The toxicity of the organochlorine pesticide, endosulfan, to Daphnia carinata was measured at three levels of biological organization: allocation of resources to reproduction, growth and reproductive rates, and population dynamics. The mechanisms by which responses at one level of organization manifest at higher levels are discussed. Two experiments were performed: in the first experiment, groups of Daphnia were exposed to endosulfan at one of three concentrations (0, 40, or 80 μg/liter) and two algal food levels (Selanastrum capricornatum) (1 x 105 or 5 x 104 cells/ml). Animals were subsampled daily and length, dry weight, egg number, total egg mass, mean egg weight, and timing of reproduction measured. The fraction of available resources that were allocated to reproduction was calculated. In the second experiment, 12 populations of Daphnia were established in flowthrough culture systems. Populations were allowed to grow for 45 days before addition of endosulfan at 0, 40, 80, or 160 μg/liter. Population density, the number of egg-bearing females, and the chlorophyll a concentration in each culture were measured at weekly intervals. The effects of endosulfan on length, dry weight, brood size, and total egg mass were greater at the high food level; however, the timing of reproduction was significantly delayed for the low- food endosulfan-exposed animals. A model is proposed whereby the low-food animals increased the intermolt period to partially offset the costs of endosulfan toxicity. The fraction of available resources allocated to reproduction increased with each instar, although no endosulfan-induced changes could be detected. Daphnia population densities fluctuated in a cyclic manner. Chlorophyll a concentration also fluctuated with peaks coinciding with depressions in the daphnia population density. The effect of endosulfan was to dampen the amplitude of the cycles.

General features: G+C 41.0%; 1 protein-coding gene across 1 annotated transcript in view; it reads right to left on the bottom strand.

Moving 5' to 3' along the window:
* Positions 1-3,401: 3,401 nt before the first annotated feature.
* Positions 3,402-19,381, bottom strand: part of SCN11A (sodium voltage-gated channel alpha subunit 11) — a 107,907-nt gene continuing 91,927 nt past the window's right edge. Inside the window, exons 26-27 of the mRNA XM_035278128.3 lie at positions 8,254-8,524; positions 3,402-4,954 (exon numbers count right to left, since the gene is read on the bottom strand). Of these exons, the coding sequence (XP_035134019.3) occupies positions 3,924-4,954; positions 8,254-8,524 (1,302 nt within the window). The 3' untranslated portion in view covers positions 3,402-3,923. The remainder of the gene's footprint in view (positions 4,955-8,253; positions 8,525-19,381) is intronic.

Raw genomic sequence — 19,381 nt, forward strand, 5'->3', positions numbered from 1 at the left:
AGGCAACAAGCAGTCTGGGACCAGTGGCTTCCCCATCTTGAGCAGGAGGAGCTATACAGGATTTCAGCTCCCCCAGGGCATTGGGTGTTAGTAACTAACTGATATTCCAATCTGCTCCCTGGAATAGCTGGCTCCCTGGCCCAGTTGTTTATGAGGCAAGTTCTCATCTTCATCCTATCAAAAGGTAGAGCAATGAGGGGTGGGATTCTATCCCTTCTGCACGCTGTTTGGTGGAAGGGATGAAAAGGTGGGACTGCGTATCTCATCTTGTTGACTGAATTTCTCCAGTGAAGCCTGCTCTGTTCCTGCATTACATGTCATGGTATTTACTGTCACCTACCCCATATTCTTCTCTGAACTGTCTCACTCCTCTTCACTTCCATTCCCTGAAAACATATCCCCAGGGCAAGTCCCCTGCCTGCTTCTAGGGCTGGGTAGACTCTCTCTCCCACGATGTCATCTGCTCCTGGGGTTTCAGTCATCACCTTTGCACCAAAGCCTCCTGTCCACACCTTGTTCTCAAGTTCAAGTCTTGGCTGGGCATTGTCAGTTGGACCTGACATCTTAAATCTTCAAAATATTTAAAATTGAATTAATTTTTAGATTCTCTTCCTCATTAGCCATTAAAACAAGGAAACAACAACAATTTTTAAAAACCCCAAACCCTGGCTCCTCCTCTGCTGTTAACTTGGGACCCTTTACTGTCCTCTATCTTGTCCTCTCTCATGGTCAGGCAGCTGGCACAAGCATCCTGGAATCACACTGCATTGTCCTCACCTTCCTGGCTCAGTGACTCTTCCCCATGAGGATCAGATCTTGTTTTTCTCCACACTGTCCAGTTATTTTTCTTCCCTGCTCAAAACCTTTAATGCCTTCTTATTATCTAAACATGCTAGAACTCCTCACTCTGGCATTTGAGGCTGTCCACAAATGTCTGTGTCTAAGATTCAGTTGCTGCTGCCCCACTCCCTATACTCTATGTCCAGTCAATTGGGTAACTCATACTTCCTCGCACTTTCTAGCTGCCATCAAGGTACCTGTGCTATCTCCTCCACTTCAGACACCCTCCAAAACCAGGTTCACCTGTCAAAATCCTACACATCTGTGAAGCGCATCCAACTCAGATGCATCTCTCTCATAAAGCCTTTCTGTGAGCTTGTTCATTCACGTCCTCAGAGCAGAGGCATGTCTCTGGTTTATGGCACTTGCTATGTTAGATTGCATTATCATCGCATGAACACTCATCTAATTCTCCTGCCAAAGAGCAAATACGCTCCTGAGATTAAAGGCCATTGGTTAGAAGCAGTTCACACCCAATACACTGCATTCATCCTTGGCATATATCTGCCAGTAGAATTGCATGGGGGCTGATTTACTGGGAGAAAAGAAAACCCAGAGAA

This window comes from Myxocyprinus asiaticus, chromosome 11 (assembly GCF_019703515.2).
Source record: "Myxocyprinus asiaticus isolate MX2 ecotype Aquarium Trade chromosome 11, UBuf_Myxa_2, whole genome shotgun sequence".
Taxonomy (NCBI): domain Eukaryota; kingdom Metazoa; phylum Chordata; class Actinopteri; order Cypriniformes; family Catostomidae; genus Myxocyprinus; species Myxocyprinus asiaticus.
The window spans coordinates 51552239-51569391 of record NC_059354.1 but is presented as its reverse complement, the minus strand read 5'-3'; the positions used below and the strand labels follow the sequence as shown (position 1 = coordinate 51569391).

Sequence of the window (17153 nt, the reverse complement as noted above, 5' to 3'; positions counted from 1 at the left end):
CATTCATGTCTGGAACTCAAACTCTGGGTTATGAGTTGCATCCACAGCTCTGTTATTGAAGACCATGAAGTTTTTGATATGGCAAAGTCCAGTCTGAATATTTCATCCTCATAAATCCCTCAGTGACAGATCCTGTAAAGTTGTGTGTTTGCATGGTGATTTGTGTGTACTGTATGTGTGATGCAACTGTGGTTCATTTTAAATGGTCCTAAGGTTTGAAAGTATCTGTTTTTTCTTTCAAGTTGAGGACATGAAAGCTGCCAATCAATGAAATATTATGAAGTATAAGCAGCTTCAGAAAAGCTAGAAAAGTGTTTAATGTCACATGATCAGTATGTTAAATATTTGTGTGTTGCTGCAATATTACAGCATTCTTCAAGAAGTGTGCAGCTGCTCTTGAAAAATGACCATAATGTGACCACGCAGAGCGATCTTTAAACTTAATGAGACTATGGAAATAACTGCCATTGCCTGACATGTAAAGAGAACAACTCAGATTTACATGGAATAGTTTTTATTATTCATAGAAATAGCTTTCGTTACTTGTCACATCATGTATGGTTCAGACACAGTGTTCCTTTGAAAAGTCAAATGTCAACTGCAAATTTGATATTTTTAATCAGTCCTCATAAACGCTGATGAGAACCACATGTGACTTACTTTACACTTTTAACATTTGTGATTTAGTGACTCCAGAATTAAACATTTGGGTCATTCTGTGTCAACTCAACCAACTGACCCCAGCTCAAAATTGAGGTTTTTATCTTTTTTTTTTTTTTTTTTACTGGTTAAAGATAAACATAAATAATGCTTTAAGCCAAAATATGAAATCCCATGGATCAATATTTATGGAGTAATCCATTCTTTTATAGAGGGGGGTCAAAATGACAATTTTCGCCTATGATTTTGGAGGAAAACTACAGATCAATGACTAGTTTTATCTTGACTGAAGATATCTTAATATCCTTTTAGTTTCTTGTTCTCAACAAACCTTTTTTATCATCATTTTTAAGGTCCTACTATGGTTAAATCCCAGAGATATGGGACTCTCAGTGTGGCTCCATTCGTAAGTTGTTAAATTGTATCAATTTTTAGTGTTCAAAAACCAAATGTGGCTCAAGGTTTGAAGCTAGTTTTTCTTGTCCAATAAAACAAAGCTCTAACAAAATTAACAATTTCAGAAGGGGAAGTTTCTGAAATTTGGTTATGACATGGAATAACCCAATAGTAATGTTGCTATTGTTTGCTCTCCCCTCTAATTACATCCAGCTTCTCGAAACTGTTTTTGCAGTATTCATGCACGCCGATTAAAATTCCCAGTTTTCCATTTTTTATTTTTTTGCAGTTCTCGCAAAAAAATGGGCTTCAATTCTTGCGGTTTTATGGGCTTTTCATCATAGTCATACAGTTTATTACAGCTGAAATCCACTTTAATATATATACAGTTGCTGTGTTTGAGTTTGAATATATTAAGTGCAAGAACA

ASJC Scopus subject areas
- Earth and Planetary Sciences(all)
- Environmental Science(all)
- Environmental Chemistry